Hidden Income and the Perceived Returns to Migration
Last registered on October 10, 2018


Trial Information
General Information
Hidden Income and the Perceived Returns to Migration
Initial registration date
October 09, 2018
Last updated
October 10, 2018 8:45 PM EDT

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Primary Investigator
Stanford University
Other Primary Investigator(s)
Additional Trial Information
On going
Start date
End date
Secondary IDs
Stanford IRB Protocol ID: 37631
The large income gap between urban and rural parts of many poor countries invites the question of why migration does not arbitrage this gap away. Using a sample of households in rural Kenya, I show that individuals on average underestimate urban wages considerably. Randomizing the provision of city-level labor market information to 464 households causes them to update their beliefs about the returns to migration and increases the rate of migration to Nairobi. Treated households earn more income and express a greater desire to send another migrant to Nairobi in the future. To understand how downward-biased beliefs can persist, I collect data on perceptions of migrant earnings from residents of origin villages and match them with data on actual migrant earnings. The data are consistent with strategic income misreporting by migrants: when migrants have a greater incentive to hide income from an origin resident, the origin resident underestimates the migrant's income to a greater degree, and reports a lower belief about his or her own potential return to migration. Finally, I experimentally shock rural individuals' beliefs about migrant earnings and show that this translates into higher beliefs about the returns to migration. Together, these results demonstrate that urban-rural information asymmetries can distort the migration decision and suppress migration to high-wage cities.
External Link(s)
Registration Citation
Baseler, Travis. 2018. "Hidden Income and the Perceived Returns to Migration." AEA RCT Registry. October 10. https://www.socialscienceregistry.org/trials/3101/history/35604
Experimental Details
This study includes two interventions.

Intervention 1 (Urban Labor Market Information): Randomized at the household level. Each treated household is given information sheets with labor market statistics for Nairobi, Kisumu, and Eldoret.

Intervention 2 (Migrant Remittances Information): Randomized at the household level. Treated households told the average share of income remitted by Nairobi migrants to origin (village) households.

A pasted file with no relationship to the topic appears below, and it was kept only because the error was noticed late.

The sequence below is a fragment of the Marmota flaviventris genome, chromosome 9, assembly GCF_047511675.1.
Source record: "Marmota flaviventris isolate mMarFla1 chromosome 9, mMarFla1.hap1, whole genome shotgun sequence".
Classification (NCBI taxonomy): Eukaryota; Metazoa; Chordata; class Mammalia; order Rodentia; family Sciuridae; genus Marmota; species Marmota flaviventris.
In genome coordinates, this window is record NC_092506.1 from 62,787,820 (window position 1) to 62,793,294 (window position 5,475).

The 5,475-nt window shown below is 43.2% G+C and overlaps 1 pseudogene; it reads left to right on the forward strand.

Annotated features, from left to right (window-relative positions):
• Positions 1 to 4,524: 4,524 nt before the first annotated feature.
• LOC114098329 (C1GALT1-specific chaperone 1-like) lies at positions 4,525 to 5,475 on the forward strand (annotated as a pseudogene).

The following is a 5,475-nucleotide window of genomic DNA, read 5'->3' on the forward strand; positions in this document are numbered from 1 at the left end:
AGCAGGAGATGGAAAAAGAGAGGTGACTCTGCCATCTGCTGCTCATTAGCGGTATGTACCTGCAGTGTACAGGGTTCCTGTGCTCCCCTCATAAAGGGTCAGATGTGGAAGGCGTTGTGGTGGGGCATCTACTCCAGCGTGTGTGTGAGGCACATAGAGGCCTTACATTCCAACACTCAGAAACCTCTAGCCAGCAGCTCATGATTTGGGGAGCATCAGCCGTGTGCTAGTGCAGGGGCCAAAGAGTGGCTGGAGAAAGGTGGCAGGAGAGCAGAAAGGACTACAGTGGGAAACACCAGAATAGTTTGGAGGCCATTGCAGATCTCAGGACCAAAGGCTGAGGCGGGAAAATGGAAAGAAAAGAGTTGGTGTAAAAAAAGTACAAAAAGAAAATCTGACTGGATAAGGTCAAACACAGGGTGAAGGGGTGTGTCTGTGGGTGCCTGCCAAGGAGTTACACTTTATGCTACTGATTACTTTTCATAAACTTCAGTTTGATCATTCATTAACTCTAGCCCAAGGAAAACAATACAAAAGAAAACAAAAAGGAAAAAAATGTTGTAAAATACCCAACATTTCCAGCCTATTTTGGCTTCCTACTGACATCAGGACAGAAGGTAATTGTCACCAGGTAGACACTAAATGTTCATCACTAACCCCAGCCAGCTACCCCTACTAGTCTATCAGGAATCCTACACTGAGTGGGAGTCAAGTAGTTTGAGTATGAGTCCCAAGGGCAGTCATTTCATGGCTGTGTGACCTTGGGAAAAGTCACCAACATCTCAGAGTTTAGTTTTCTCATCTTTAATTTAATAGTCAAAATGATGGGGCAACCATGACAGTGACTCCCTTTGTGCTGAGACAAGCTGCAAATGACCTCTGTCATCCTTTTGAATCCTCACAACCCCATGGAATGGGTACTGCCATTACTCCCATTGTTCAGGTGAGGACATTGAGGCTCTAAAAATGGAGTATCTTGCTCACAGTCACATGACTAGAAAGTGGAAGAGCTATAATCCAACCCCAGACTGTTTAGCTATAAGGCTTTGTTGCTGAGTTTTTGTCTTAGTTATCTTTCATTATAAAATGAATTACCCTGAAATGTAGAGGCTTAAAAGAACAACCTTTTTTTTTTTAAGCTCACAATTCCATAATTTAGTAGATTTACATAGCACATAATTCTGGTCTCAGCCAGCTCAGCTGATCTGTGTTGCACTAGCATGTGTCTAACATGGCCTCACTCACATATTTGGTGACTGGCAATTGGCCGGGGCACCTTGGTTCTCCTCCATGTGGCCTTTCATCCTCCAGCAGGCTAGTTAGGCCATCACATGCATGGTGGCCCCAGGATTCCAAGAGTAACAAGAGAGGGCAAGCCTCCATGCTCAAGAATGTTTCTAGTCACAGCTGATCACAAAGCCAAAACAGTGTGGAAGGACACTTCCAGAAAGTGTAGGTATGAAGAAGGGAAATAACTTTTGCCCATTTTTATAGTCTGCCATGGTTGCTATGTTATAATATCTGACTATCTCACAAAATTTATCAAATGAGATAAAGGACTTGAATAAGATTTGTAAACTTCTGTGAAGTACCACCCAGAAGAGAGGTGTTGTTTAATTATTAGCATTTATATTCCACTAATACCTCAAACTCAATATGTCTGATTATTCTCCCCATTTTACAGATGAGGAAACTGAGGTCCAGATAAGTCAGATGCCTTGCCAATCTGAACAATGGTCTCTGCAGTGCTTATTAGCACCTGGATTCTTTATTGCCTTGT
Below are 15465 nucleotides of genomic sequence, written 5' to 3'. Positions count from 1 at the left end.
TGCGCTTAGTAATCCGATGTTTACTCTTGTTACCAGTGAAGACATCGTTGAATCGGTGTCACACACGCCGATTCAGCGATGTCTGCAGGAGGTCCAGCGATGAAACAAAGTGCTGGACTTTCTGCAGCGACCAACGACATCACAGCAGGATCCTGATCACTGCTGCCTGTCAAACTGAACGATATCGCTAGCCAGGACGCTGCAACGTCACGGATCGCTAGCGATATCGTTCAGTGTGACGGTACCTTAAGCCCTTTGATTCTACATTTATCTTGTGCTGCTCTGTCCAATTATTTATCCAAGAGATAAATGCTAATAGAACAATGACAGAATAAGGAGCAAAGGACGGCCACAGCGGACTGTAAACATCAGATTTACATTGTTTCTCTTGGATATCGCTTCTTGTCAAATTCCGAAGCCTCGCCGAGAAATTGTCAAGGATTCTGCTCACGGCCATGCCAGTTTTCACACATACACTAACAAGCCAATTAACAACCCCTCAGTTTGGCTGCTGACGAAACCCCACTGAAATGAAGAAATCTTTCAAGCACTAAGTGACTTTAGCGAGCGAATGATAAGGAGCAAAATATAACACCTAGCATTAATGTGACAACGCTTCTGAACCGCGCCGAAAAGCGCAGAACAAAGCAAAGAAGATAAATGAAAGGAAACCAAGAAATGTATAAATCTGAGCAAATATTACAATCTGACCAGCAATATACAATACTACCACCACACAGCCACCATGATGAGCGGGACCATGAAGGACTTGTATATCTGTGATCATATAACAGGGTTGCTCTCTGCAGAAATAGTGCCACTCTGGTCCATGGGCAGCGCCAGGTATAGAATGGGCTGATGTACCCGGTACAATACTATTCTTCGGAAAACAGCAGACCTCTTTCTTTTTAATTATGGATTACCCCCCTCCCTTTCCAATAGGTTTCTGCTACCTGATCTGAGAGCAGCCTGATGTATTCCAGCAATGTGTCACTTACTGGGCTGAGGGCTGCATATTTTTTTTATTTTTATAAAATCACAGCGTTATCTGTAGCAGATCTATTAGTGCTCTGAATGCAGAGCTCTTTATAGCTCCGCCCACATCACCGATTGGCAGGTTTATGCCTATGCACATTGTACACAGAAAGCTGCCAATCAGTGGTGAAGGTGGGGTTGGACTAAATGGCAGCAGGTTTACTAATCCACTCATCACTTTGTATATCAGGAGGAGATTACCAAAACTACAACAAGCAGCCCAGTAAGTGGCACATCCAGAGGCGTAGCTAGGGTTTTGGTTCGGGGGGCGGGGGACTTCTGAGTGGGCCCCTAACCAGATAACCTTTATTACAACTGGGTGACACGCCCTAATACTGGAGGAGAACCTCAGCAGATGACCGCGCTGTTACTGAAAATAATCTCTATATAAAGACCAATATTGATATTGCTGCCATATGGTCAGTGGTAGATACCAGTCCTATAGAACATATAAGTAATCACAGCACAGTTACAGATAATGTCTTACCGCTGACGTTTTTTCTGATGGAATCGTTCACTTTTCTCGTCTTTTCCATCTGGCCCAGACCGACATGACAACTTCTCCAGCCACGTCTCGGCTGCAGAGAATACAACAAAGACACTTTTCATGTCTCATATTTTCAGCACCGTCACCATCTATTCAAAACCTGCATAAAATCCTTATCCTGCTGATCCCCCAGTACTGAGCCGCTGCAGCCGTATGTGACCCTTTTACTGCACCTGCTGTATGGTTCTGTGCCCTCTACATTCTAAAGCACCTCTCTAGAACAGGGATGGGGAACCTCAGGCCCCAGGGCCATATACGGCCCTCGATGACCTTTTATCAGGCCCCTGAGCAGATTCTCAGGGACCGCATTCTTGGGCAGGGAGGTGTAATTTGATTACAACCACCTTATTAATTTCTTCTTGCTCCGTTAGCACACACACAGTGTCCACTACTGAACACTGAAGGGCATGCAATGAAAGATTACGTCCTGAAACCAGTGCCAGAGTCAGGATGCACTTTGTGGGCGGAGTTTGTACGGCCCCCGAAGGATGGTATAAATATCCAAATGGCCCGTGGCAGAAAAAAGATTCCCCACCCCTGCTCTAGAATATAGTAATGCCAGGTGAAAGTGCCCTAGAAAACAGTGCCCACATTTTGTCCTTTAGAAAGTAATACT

Intervention Start Date
Intervention End Date
Primary Outcomes
Primary Outcomes (end points)
Intervention 1: Beliefs about the returns to migration, probability of migrating within the year following the intervention, income, self-reported welfare.

Intervention 2: Beliefs about average earnings in Nairobi (unconditional and for migrants), beliefs about the returns to migration, likelihood of migrating within the next year.
Primary Outcomes (explanation)
I have two measures of migration after the intervention for each of the following destination types: any destination, Nairobi, Kisumu, Eldoret, other urban destination, and other rural destination. The two measures are 1.) whether the household sent at least one migrant to that destination after the intervention, and 2.) the number of migrants the household sent to that destination after the intervention. Income will be measured as the sum of individual wage and enterprise income across family members (as defined by the household roster collected at baseline) plus estimated agricultural output (farm-gate value estimated by the household head).
Secondary Outcomes
Secondary Outcomes (end points)
Intervention 1: Remittances, savings, spending on food, investment, whether the household experienced a financial emergency in the past 3 months, whether the household is worried about their finances, and whether the household could cope with a financial shock of 2000 KES.

Intervention 2: Expected share of remittances for the marginal migrant from that household.
Secondary Outcomes (explanation)
Experimental Design
Experimental Design
Households selected systematically from villages in Bungoma & Kakamega Counties.
Experimental Design Details
Not available
Randomization Method
Treatment status was assigned by a random number generator.
Randomization Unit
Was the treatment clustered?
Experiment Characteristics
Sample size: planned number of clusters
Intervention 1: 497 households. Intervention 2: 340 households.
Sample size: planned number of observations
Intervention 1: 497 households. Intervention 2: 340 households.
Sample size (or number of clusters) by treatment arms
Intervention 1: 249 control households, 248 treatment households. Intervention 2: 167 control households, 173 treatment households.
Minimum detectable effect size for main outcomes (accounting for sample design and clustering)
IRB Name
Stanford Institutional Review Board
IRB Approval Date
IRB Approval Number